– Jacob Morgan, author of The Employee Experience Advantage
In the era of employees being driven by purpose in their work, job satisfaction, and growth along with so many other factors, it becomes critical for organizations worldwide to build and sustain the right and efficient strategy and provide their employees with a quality experience at their workplace. It’s safe to say that your employees form the backbone of your organization, and when the backbone is healthy, your body is at comfort. Companies who strive to deliver authentic customer experience now focus equally to strengthen employee experience to enhance productivity, and thereby elevate the company’s growth.
The journey an employee takes with your company is called employee experience. It includes every interaction that occurs throughout the employee life cycle, as well as experiences involving an employee's role, workspace, manager, and well-being.
Workers are keen to gain your trust and feel a sense of purpose. They want to know that their efforts are valued and appreciated and that their colleagues are faithfully collaborative. They want defined responsibilities as well as opportunities to learn and grow. They desire their sense of purpose to coincide with that of the entity. And they want a suitable environment that allows them to achieve that elusive work-life balance.
Exhausted, irritated, and overwhelmed employees may just quit your company and start looking for better opportunities, and you don’t want that. These are some basic needs and feelings of the employees that you as an employer must consider seriously and subsequently try to wholeheartedly extend them with a congenial experience. A company must prioritize its employees by analyzing and responding to how they perceive their employee journeys, and then deliver calculated initiatives that focus on moments that are essential to optimize contentment, efficiency, and productivity. Organizations may become more uplifting, cooperative, and centered on providing a meaningful and enjoyable experience by doing so. According to research, people who report having a positive employee experience are 16 times more engaged than employees who report having a negative experience and are eight times more likely to remain employed at the company.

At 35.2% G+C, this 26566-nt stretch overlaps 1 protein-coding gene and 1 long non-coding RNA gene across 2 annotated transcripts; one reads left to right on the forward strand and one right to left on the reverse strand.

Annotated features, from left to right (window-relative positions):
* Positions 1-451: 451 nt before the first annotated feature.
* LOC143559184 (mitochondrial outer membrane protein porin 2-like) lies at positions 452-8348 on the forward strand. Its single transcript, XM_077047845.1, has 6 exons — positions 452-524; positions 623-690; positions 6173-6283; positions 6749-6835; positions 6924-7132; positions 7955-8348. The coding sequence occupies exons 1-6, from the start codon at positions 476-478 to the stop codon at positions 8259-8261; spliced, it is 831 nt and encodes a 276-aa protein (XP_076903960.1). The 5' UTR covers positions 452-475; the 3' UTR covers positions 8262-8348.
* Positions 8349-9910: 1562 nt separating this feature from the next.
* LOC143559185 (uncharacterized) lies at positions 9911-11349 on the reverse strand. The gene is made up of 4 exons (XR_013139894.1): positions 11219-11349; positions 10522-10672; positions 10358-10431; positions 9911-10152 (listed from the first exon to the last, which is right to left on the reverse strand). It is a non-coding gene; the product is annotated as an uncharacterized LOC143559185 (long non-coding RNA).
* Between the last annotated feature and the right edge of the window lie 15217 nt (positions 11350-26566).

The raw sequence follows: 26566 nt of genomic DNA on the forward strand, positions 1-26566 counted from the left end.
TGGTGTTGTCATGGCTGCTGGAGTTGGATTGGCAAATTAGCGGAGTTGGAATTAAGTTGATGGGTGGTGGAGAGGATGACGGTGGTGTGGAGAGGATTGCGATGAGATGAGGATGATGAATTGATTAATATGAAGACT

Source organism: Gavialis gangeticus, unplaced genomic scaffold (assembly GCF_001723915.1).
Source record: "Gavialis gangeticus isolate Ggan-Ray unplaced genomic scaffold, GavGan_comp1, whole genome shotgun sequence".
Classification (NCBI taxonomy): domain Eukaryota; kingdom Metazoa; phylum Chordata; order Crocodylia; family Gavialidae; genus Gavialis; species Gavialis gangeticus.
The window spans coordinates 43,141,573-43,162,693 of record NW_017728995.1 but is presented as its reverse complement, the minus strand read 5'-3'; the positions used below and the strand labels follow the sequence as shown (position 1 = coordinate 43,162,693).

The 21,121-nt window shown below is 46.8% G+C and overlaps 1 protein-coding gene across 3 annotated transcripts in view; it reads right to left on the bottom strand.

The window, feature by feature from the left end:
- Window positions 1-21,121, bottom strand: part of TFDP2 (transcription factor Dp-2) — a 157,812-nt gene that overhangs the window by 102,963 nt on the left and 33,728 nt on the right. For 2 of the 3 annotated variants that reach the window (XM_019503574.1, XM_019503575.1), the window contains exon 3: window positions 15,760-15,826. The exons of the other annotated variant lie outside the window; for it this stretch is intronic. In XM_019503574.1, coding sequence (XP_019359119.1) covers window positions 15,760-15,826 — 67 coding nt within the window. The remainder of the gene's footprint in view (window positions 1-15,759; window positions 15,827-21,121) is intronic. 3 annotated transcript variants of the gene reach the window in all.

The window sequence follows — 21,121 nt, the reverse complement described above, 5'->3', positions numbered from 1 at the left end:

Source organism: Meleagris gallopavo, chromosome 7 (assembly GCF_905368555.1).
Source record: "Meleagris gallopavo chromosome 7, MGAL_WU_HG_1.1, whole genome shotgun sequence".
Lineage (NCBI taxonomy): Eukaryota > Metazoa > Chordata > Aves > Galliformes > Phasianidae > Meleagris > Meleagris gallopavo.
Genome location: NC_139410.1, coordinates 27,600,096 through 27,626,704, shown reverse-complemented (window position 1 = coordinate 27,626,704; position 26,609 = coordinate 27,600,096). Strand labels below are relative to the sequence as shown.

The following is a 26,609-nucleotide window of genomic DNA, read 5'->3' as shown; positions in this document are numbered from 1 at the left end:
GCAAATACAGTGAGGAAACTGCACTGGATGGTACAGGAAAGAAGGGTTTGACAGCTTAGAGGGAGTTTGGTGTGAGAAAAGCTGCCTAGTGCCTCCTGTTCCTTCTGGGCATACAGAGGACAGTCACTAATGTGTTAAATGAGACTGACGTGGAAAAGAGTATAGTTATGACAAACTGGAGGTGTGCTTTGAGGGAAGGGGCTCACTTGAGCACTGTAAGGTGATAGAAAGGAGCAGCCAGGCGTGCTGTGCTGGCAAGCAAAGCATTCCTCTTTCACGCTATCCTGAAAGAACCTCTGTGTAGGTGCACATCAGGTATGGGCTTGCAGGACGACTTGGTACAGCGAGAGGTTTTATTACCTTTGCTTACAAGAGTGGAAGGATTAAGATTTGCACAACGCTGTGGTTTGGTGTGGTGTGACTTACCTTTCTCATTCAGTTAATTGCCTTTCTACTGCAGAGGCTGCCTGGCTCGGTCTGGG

Companies that invest in employee experience are 4x more profitable than those that do not.
– Jacob Morgan
A more flexible and responsive model based on higher levels of connection is replacing a traditional workplace hierarchy. Organizations use this approach to collaborate with their employees to create personalized, authentic, and motivating experiences that improve the individual, team, and company performance. Employee experience considers what people value in the broadest sense, recognizing how different life stages, individual circumstances, and even individual personality types make various propositions appealing to different people. Employees want to have a strong sense of agency—the ability to influence outcomes that are important to them—along with a strong feeling of belonging and identity. That includes agency at work as well as agency concerning work.